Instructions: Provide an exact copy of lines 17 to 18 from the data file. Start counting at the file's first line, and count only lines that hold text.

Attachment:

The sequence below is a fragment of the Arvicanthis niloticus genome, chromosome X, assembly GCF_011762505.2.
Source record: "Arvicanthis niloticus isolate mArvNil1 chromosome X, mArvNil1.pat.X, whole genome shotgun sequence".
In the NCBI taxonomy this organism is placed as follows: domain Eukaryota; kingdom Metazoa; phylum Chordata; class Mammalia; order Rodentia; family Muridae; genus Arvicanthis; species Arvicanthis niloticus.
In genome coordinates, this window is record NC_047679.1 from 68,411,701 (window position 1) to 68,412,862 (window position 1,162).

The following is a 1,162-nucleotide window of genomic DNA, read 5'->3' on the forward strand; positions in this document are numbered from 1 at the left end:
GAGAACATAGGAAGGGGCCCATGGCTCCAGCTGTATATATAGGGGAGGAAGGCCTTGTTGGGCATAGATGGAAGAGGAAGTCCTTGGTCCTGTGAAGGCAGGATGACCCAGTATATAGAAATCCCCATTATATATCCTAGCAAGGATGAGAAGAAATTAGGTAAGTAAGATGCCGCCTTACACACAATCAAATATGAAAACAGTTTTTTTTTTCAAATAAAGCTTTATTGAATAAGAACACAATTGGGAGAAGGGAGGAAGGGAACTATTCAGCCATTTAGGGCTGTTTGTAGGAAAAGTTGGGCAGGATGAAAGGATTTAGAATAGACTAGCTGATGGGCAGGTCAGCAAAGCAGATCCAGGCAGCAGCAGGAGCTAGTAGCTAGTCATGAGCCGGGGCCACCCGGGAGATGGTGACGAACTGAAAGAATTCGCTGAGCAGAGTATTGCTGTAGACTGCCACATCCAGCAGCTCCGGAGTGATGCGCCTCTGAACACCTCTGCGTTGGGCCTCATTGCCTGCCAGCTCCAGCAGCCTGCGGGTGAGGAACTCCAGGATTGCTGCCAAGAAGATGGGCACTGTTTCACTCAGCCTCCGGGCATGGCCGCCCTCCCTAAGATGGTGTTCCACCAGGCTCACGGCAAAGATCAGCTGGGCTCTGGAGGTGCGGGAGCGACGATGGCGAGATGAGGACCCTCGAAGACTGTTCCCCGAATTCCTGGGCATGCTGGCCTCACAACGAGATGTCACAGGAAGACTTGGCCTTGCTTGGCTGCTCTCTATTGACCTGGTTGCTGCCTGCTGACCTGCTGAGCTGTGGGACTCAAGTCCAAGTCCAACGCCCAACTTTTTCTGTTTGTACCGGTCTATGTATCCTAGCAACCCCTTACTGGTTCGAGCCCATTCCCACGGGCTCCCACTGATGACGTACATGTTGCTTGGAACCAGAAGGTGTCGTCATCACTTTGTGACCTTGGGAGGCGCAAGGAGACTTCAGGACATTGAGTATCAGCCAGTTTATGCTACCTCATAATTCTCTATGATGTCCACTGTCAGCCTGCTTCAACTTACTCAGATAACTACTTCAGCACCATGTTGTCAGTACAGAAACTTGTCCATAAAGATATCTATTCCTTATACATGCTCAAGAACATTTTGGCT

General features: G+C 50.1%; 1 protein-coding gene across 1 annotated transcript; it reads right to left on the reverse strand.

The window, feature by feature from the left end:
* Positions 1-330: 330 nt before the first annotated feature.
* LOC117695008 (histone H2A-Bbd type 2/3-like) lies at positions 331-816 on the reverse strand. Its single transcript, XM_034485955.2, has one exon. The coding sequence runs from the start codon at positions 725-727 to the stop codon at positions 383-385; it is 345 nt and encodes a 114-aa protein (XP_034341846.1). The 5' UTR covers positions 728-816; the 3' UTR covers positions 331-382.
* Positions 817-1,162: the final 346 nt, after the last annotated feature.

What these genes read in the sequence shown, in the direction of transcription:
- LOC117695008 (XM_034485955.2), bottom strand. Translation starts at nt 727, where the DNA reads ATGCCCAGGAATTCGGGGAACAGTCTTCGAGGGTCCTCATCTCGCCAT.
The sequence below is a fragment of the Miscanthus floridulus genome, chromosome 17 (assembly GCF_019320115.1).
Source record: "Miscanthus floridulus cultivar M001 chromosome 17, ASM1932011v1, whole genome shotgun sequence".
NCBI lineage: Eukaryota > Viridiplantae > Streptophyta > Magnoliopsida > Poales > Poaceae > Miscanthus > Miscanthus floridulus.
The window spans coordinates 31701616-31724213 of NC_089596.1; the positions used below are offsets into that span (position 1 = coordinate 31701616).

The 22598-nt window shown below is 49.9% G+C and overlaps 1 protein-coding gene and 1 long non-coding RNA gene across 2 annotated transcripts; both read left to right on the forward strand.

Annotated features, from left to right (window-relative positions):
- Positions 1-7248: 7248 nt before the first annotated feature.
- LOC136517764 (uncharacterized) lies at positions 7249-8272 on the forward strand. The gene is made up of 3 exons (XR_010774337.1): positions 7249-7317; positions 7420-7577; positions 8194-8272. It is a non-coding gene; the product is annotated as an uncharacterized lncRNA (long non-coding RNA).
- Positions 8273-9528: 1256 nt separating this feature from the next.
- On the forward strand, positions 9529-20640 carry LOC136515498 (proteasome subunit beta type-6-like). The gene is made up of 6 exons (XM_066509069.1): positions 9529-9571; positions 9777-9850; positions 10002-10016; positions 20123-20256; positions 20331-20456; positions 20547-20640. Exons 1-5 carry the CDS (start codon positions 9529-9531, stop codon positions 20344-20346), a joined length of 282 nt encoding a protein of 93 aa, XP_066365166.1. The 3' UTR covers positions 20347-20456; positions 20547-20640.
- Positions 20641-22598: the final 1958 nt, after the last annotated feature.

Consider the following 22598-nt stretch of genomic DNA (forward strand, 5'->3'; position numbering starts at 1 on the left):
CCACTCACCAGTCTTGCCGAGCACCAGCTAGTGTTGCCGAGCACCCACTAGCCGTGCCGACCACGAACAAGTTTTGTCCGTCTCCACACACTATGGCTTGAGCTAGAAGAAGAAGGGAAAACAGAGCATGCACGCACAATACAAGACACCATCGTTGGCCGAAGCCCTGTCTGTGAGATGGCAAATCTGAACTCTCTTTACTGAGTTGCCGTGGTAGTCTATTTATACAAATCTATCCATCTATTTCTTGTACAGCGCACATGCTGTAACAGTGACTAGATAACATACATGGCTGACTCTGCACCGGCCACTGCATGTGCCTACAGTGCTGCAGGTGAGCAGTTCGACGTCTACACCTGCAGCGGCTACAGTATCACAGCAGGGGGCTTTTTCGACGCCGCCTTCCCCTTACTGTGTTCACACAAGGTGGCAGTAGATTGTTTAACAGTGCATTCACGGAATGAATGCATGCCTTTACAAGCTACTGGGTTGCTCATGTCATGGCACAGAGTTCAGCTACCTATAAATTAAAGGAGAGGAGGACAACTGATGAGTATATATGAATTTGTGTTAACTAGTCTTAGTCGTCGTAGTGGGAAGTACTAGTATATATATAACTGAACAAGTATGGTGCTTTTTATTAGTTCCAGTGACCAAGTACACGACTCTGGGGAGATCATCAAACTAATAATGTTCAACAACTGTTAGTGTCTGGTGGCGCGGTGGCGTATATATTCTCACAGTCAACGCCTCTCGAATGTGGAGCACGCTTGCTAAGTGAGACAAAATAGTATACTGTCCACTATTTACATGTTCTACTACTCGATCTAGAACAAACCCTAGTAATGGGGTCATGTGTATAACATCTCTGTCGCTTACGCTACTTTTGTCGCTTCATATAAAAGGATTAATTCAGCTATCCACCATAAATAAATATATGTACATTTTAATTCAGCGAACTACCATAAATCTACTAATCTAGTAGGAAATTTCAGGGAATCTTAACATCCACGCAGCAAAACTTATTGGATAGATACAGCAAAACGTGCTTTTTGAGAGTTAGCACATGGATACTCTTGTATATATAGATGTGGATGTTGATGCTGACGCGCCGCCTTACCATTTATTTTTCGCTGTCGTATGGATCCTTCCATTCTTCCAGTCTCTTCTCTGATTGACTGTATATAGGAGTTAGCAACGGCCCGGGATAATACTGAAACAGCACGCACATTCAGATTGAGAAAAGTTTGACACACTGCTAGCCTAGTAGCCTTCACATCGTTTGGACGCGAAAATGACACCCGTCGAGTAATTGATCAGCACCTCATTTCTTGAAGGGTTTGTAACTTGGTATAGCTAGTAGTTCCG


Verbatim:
The window spans coordinates 31701616-31724213 of NC_089596.1; the positions used below are offsets into that span (position 1 = coordinate 31701616).

The 22598-nt window shown below is 49.9% G+C and overlaps 1 protein-coding gene and 1 long non-coding RNA gene across 2 annotated transcripts; both read left to right on the forward strand.